What Does It Mean for a Mechanical Watch to Be “Swiss Made?”

Are all Swiss watches really 100% made in Switzerland?

Zen Love

Sorry to break it to you, but the “Swiss Made” label on your fancy mechanical watch doesn’t necessarily mean that is 100% Swiss. In fact, modern watches in which every component was produced from start to finish in Switzerland are relatively rare, and quite expensive. But, there’s still good reason for the famous “Swiss Made” designation to carry the prestige and guarantee of quality it’s recognized for. As a consumer, potentially spending the big bucks Swiss watches command, you should know what you’re getting. So what does “Swiss Made” actually mean?

Even basic mechanical watches are usually made of more than 100 parts, many of which require specialized expertise and equipment to produce. Switzerland has this capacity but, as with everything in the country, production can be very expensive — and other countries can perform essentially equivalent work for far cheaper. (You know how the global economy works.) In a broad sense, what “Swiss Made” promises is a certain level of quality. But for the label to be meaningful, enough of the watch has to be of Swiss “provenance” to be convincing.

Switzerland’s government has a law for enforcing how the label (in various iterations and languages) can be used and its prestige protected. You would think that a seven-page document dedicated to enumerating every qualification and defining every term (including what constitutes a “watch”) would be sufficient to clarify the matter beyond any ambiguity. In practice, however, the watch industry is as complex as any other, and Swiss lawyers’ main objective is not necessarily to provide transparency for consumers. Here is the basic takeaway:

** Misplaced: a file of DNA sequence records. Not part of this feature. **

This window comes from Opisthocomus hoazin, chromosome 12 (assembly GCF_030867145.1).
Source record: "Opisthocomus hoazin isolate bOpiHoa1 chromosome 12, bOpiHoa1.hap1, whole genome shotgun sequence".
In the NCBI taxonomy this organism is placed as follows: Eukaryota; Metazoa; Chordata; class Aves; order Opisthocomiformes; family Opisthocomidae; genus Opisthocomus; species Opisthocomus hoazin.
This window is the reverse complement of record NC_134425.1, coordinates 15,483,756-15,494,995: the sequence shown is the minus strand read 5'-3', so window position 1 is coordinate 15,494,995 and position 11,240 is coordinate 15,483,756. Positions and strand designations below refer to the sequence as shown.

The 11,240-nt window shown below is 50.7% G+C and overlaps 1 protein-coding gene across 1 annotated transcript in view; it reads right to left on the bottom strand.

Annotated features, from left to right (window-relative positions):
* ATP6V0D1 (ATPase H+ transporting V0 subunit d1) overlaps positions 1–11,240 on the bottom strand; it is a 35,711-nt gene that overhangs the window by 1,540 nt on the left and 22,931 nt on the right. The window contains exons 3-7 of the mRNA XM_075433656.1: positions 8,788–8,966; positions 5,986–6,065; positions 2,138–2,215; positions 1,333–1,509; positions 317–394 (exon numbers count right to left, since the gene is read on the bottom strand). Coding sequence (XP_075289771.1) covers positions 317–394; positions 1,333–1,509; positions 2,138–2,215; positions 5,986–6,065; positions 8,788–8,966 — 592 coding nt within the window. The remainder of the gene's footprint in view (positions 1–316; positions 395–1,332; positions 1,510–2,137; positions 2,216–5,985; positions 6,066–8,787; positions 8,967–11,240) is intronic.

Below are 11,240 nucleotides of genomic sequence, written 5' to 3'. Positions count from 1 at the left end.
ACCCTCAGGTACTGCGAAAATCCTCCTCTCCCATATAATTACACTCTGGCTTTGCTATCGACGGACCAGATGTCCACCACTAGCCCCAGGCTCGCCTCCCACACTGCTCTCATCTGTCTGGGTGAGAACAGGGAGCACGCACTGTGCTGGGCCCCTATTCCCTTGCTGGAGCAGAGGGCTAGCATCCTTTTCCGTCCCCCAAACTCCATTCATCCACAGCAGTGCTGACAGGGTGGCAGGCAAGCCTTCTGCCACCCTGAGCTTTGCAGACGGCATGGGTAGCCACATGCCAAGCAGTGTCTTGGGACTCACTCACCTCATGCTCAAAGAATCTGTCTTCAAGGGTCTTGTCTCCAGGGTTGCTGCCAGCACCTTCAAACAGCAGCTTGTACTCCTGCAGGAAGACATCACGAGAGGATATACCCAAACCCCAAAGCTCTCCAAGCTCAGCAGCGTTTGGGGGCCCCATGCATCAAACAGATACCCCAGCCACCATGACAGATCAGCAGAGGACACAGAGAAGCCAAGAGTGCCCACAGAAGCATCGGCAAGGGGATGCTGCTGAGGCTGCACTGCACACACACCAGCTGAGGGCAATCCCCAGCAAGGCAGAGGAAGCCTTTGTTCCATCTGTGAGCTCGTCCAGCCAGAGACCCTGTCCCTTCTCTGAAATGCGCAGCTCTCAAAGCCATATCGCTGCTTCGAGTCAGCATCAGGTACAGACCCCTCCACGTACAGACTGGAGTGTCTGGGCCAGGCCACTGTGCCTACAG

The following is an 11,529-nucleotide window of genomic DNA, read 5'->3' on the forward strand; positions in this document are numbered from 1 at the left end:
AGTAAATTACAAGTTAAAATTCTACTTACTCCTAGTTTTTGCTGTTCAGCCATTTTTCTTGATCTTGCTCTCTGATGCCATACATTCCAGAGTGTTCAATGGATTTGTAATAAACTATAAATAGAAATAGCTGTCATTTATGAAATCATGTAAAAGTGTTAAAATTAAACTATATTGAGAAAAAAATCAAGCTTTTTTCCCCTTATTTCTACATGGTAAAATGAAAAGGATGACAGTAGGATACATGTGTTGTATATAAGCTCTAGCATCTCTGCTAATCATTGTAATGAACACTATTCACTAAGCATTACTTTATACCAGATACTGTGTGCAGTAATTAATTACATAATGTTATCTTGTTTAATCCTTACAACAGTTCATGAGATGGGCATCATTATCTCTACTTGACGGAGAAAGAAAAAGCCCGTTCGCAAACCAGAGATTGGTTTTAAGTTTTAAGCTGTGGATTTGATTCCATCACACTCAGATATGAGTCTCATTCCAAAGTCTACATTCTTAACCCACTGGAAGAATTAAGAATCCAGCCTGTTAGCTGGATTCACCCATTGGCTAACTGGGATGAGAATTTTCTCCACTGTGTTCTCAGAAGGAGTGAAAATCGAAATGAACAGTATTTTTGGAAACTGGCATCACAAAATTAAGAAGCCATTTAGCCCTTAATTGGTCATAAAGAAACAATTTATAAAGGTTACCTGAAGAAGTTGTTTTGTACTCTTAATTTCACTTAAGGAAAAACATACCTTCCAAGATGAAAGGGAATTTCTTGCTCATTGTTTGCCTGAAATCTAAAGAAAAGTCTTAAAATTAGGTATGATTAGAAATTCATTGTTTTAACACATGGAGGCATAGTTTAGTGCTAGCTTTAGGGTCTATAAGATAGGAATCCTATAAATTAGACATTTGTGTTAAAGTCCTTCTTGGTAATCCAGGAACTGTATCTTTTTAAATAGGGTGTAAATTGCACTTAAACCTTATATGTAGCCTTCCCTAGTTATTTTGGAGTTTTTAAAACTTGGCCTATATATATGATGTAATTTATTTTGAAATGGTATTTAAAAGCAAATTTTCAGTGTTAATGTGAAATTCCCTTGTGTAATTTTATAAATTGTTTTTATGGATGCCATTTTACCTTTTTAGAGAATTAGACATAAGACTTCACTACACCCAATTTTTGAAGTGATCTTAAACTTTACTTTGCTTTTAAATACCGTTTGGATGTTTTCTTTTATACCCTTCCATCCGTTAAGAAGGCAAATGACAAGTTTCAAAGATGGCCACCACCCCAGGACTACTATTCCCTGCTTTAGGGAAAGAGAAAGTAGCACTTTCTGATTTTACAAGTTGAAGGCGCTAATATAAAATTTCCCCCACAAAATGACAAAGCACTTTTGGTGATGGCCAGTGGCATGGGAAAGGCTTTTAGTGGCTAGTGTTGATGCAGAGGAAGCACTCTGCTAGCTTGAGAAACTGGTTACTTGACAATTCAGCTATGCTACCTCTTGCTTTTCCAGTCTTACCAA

To be considered a Swiss watch, at least 60% of manufacturing costs must be generated in Switzerland.

This is an easy way to conceptualize the current Swiss law, which raised the limit from 50% to 60% in 2017 — but it requires some unpacking. That line is actually only one of the four main requirements listed. In addition, a watch’s movement must also be considered “Swiss,” the movement must be encased in Switzerland, and the final manufacturer’s inspection must take place in the country.


In perfect legalese and dotted with copious footnotes, the law goes on to qualify each and every term. What criteria, for instance, make the movement itself “Swiss?” It must be assembled and inspected in Switzerland, and 60% of its manufacturing costs generated there (50% of all movement parts’ value, excluding the cost of assembly, must also be Swiss). Other elements like the case have similar provisions.

These rules are meant to be quantifiable by referring to “manufacturing costs” and “value,” but these are dense terms. Manufacturing can involve a number of processes, and costs are generally much higher in Switzerland than, say, a country like China — leaving room for significant parts and labor to not be Swiss. It’s no secret that many parts used in Swiss Made watches today come from China, but it’s not exactly advertised, either. The parts and labor associated with producing a watch will differ significantly on a case by case basis. It’s safe to say that many companies go to great lengths to comply with the “60% Rule.”

It would be fascinating to trace the production of different watches from raw materials to the wrists of happy customers. That would be difficult and complicated, companies wouldn’t likely be enthusiastic about it, and most consumers are probably not actually interested to this degree. In many ways, “Swiss Made” means consumers, who know that the term has been rigorously defined, trust it to mean a certain level of quality.

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